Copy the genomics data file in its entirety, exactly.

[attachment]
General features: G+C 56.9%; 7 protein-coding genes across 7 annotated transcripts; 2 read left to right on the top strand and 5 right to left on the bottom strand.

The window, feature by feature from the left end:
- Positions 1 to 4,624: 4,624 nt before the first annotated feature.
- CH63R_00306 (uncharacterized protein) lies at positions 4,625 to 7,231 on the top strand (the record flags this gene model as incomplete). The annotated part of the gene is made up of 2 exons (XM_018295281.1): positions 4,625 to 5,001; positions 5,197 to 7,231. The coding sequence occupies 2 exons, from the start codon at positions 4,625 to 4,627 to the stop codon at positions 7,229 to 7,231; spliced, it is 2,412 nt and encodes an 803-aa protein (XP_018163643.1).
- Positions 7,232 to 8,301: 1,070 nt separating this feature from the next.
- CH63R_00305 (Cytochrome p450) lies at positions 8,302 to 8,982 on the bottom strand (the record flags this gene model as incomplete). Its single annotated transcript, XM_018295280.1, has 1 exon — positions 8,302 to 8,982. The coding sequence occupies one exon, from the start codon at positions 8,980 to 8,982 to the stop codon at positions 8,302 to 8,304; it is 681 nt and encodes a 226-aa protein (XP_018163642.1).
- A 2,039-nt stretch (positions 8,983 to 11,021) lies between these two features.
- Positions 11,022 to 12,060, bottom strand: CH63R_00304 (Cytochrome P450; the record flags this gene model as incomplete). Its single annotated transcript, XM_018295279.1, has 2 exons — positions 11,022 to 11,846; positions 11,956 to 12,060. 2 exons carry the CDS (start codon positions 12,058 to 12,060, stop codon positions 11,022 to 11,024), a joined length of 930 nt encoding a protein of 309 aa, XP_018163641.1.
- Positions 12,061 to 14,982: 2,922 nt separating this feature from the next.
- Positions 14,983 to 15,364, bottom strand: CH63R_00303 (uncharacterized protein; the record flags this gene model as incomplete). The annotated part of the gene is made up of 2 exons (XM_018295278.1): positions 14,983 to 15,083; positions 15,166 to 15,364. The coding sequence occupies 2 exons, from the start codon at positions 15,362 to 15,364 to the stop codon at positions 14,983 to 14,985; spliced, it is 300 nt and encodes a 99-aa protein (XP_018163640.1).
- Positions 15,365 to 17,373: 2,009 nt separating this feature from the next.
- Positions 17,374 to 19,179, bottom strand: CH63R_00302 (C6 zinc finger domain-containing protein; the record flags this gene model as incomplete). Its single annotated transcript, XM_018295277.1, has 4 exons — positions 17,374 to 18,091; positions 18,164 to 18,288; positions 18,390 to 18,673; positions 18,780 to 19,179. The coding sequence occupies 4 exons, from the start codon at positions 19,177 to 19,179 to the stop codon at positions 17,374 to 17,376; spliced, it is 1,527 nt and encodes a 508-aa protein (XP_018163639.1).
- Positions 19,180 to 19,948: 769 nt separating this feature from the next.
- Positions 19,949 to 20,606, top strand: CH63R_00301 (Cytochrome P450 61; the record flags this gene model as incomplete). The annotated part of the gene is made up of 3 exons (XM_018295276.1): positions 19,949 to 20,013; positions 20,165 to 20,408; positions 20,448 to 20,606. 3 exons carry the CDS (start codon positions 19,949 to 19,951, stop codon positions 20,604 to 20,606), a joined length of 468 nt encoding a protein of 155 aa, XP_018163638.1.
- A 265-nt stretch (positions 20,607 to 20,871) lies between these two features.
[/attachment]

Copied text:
General features: G+C 56.9%; 7 protein-coding genes across 7 annotated transcripts; 2 read left to right on the top strand and 5 right to left on the bottom strand.

The window, feature by feature from the left end:
- Positions 1 to 4,624: 4,624 nt before the first annotated feature.
- CH63R_00306 (uncharacterized protein) lies at positions 4,625 to 7,231 on the top strand (the record flags this gene model as incomplete). The annotated part of the gene is made up of 2 exons (XM_018295281.1): positions 4,625 to 5,001; positions 5,197 to 7,231. The coding sequence occupies 2 exons, from the start codon at positions 4,625 to 4,627 to the stop codon at positions 7,229 to 7,231; spliced, it is 2,412 nt and encodes an 803-aa protein (XP_018163643.1).
- Positions 7,232 to 8,301: 1,070 nt separating this feature from the next.
- CH63R_00305 (Cytochrome p450) lies at positions 8,302 to 8,982 on the bottom strand (the record flags this gene model as incomplete). Its single annotated transcript, XM_018295280.1, has 1 exon — positions 8,302 to 8,982. The coding sequence occupies one exon, from the start codon at positions 8,980 to 8,982 to the stop codon at positions 8,302 to 8,304; it is 681 nt and encodes a 226-aa protein (XP_018163642.1).
- A 2,039-nt stretch (positions 8,983 to 11,021) lies between these two features.
- Positions 11,022 to 12,060, bottom strand: CH63R_00304 (Cytochrome P450; the record flags this gene model as incomplete). Its single annotated transcript, XM_018295279.1, has 2 exons — positions 11,022 to 11,846; positions 11,956 to 12,060. 2 exons carry the CDS (start codon positions 12,058 to 12,060, stop codon positions 11,022 to 11,024), a joined length of 930 nt encoding a protein of 309 aa, XP_018163641.1.
- Positions 12,061 to 14,982: 2,922 nt separating this feature from the next.
- Positions 14,983 to 15,364, bottom strand: CH63R_00303 (uncharacterized protein; the record flags this gene model as incomplete). The annotated part of the gene is made up of 2 exons (XM_018295278.1): positions 14,983 to 15,083; positions 15,166 to 15,364. The coding sequence occupies 2 exons, from the start codon at positions 15,362 to 15,364 to the stop codon at positions 14,983 to 14,985; spliced, it is 300 nt and encodes a 99-aa protein (XP_018163640.1).
- Positions 15,365 to 17,373: 2,009 nt separating this feature from the next.
- Positions 17,374 to 19,179, bottom strand: CH63R_00302 (C6 zinc finger domain-containing protein; the record flags this gene model as incomplete). Its single annotated transcript, XM_018295277.1, has 4 exons — positions 17,374 to 18,091; positions 18,164 to 18,288; positions 18,390 to 18,673; positions 18,780 to 19,179. The coding sequence occupies 4 exons, from the start codon at positions 19,177 to 19,179 to the stop codon at positions 17,374 to 17,376; spliced, it is 1,527 nt and encodes a 508-aa protein (XP_018163639.1).
- Positions 19,180 to 19,948: 769 nt separating this feature from the next.
- Positions 19,949 to 20,606, top strand: CH63R_00301 (Cytochrome P450 61; the record flags this gene model as incomplete). The annotated part of the gene is made up of 3 exons (XM_018295276.1): positions 19,949 to 20,013; positions 20,165 to 20,408; positions 20,448 to 20,606. 3 exons carry the CDS (start codon positions 19,949 to 19,951, stop codon positions 20,604 to 20,606), a joined length of 468 nt encoding a protein of 155 aa, XP_018163638.1.
- A 265-nt stretch (positions 20,607 to 20,871) lies between these two features.